Do You Really Need a Master’s Degree?


A bachelor’s degree isn’t worth quite what it was: More and more people — 657,000 in 2009, double the number in the 1980s — are getting a master’s degree, says the New York Times. In fact, 2 in 25 people (that’s 8 in 100) aged 25 and above have a master’s; in the 1960′s, about the same proportion applied to those who had a bachelor’s or higher. It is not simply that people are wanting to continue their studies. Rather, a highly competitive job market means that having those two or three extra letters after your last name can make the difference between your resumé being consigned to the recycle bin, or not.

This is not exactly encouraging news for recent college graduates and their families, weary from paying (i.e., taking out loans) for college. It’s news that makes me, a college professor at a small, urban New Jersey college which has recently started some new masters programs (in criminal justice and health records management). I wonder if we are doing enough to educate our students. Does a BA or BS no longer mean you can get a job in your field of study?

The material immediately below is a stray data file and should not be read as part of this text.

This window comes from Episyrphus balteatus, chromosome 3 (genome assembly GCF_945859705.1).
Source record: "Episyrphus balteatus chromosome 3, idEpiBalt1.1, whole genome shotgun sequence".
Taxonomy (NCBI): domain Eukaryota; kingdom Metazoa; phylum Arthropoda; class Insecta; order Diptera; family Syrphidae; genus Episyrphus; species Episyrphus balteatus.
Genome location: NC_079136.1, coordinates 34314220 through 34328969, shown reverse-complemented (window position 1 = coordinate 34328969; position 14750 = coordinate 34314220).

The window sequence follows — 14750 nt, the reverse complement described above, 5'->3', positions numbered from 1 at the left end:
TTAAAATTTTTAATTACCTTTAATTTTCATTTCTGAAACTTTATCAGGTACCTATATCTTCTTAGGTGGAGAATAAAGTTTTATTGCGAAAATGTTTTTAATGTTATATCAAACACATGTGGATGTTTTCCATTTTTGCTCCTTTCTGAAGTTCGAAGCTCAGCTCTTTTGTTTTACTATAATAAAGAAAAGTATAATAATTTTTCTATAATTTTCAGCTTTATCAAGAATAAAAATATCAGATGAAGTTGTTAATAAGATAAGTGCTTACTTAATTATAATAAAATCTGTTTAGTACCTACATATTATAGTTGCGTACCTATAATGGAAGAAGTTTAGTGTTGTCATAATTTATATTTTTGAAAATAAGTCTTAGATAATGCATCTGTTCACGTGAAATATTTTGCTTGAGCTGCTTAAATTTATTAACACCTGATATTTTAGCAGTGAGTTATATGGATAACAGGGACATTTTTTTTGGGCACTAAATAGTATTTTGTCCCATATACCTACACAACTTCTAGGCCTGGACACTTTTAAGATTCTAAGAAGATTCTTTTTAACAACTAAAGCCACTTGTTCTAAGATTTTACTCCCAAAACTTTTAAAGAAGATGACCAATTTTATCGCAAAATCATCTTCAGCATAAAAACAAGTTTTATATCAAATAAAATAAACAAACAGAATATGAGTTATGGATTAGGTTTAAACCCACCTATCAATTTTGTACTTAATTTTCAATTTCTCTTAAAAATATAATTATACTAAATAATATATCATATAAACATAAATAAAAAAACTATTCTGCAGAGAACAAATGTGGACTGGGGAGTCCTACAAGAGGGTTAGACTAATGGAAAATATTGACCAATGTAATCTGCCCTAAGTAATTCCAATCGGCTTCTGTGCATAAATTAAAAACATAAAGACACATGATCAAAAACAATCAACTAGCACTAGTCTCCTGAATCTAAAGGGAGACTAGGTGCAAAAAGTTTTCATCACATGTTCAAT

Many of the new masters programs that schools around the US are starting are geared to provide students with specific professional credentials:

“Several years ago it became very clear to us that master’s education was moving very rapidly to become the entry degree in many professions,” [Debra W. Stewart, president of the Council of Graduate Schools] says. The sheen has come, in part, because the degrees are newly specific and utilitarian. These are not your general master’s in policy or administration. Even the M.B.A., observed one business school dean, “is kind of too broad in the current environment.” Now, you have the M.S. in supply chain management, and in managing mission-driven organizations. There’s an M.S. in skeletal and dental bioarchaeology, and an M.A. in learning and thinking.